The Supreme Court has today ruled that Employment Tribunal fees, introduced by the Government in 2013, are unlawful. From 2013 until today, employees wishing to bring a work place claim before the Employment Tribunal (and Employment Appeals Tribunal) had to pay a fee before their claim would be heard.
These claims were separated into two bands; Type A and Type B.
Type A claims were the more simple ones such as unpaid wages and breach of contract and cost £390, made up of an initial lodging fee of £160 and a hearing fee of £230.
Type B claims were more complex claims, typically cases such as unfair dismissal, discrimination and equal pay. It cost £1,200 to bring one of these claims, with an initial fee of £250 and a £950 hearing fee.
If a claimant was unable to pay these fees, and did not qualify for a remission of the fees, then the law required the claim to be rejected.
There have long been concerns, raised by various employee groups and unions, about the impact of tribunal fees on the access to justice for employees. In 2015, ACAS published the results of a survey in which more than two thirds of the claimants who approached them for early conciliation stated that they did not pursue a case because they could not afford the fees.
UNISON challenged the fees on the basis that, since the fees regime had been brought in, claims being brought before the Employment Tribunal had shown a near 70% reduction. Unison lost at the High Court and the Court of Appeal also dismissed the union’s claim.
The Supreme Court however found for Unison in its challenge. In particular, the Court was concerned at the potential infringement of the right of access to justice for individuals; simply put, that the costs were so high and disproportionate that it was preventing people with legitimate claims coming forward to exercise their rights. The Court also was not convinced by the Government’s argument that the fees served as a sifting method for weeding out frivolous claims.
The Court found that the current fee structure indirectly discriminated against women because it cost £1200 to bring a discrimination claim and that women were shown to be statistically more likely to bring a discrimination claim. The Court stated that deterring people from bringing discrimination claims was discrimination in itself.
Following the judgement, the fees scheme has been immediately quashed and the Government will have to repay nearly £30 million that has been paid by claimants since the scheme was introduced.
Whilst there has been no confirmation about the Government’s next steps, it is unlikely that the fees regime will be completely abolished. The Supreme Court did not prohibit Employment Tribunal fees in principle, they merely ruled that the current levels were unlawful. In all likelihood the Government will consult on a revised level of fees and perhaps split the different types of claims even further to ensure that the most basic of claims, such as those where there is little or no financial claim, are not cost prohibitive for employees. The Government may also look to levy a charge on employers to defend claims to minimise the financial impact of this judgement.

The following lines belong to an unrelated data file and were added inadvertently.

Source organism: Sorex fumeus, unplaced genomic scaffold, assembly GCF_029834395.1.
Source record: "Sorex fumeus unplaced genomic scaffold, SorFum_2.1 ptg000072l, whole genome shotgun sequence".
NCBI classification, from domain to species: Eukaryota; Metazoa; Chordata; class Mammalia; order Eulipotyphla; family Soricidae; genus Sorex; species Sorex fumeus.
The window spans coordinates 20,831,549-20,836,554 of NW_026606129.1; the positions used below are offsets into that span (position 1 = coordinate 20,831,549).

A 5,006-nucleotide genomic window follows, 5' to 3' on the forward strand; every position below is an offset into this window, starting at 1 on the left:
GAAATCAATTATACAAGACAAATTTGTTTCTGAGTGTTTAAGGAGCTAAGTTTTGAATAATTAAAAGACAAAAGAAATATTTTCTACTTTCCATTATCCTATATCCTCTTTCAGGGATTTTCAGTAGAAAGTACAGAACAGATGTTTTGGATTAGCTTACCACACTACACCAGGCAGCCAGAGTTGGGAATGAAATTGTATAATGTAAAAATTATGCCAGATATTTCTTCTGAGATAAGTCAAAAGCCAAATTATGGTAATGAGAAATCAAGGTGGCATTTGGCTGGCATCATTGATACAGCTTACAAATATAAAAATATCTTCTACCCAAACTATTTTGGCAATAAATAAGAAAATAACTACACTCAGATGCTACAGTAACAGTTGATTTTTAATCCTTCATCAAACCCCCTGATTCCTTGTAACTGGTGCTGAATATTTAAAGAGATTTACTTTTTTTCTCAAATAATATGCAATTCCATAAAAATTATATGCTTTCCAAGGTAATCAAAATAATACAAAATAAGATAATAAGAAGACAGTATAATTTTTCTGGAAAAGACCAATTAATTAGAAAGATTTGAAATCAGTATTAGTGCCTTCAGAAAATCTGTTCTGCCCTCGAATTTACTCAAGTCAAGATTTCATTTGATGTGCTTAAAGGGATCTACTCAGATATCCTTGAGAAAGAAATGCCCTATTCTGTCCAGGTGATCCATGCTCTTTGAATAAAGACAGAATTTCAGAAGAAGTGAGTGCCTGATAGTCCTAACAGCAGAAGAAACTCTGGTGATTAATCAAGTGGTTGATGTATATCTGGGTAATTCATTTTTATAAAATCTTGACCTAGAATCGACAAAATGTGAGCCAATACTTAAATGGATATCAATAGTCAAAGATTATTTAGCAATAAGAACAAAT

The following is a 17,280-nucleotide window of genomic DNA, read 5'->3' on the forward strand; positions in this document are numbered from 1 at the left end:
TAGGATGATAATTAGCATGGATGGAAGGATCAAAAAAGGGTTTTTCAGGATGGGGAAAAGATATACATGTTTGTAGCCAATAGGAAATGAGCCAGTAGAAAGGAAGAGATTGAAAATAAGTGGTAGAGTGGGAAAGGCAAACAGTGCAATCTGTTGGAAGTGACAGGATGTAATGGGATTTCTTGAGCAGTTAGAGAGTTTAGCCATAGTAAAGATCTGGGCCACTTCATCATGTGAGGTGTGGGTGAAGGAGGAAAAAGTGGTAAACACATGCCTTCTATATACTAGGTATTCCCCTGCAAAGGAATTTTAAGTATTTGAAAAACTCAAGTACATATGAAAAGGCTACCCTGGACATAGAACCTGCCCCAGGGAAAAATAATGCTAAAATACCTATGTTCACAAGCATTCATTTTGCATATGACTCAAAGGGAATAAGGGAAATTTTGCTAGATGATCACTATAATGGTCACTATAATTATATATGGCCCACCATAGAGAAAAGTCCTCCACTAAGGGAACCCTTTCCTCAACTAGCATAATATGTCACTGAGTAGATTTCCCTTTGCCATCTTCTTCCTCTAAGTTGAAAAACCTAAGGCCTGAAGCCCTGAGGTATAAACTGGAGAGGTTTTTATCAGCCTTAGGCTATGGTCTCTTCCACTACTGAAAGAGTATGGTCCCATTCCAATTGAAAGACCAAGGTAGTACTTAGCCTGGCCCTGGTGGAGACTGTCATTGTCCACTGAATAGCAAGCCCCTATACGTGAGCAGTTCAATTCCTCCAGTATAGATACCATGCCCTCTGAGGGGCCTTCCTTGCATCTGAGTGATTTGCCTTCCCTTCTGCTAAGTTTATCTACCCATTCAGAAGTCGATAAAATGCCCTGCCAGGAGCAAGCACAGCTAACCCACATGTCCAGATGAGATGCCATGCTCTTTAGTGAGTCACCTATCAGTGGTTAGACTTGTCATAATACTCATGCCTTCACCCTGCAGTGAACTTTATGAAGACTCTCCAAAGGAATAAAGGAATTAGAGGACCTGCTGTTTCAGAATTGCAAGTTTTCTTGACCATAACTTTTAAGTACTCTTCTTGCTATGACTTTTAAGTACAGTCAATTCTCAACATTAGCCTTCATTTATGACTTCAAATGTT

As highlighted above, all claims since July 2013 will need to be reviewed by the Government and employers may be entitled to some form of rebate where they lost the claim and were ordered to pay the claimant’s fees.
It is expected that there will be an upswing in the number of claims now being pursued, so employers will need to ensure that they follow best working practices and take relevant advice in relation to employment law matters. There may also be more of an incentive to engage in meaningful conciliation through the ACAS early conciliation process.
The judgement also opens up the possibility of employees seeking to lodge historic claims outside the three month time limit, possibly arguing that it was not reasonably practicable to bring a claim previously because they were deterred from doing so by the (unlawful) fee structure.
If clients have any questions in relation to this judgement and how it might affect previous or ongoing employment tribunals, they should speak with their legal manager.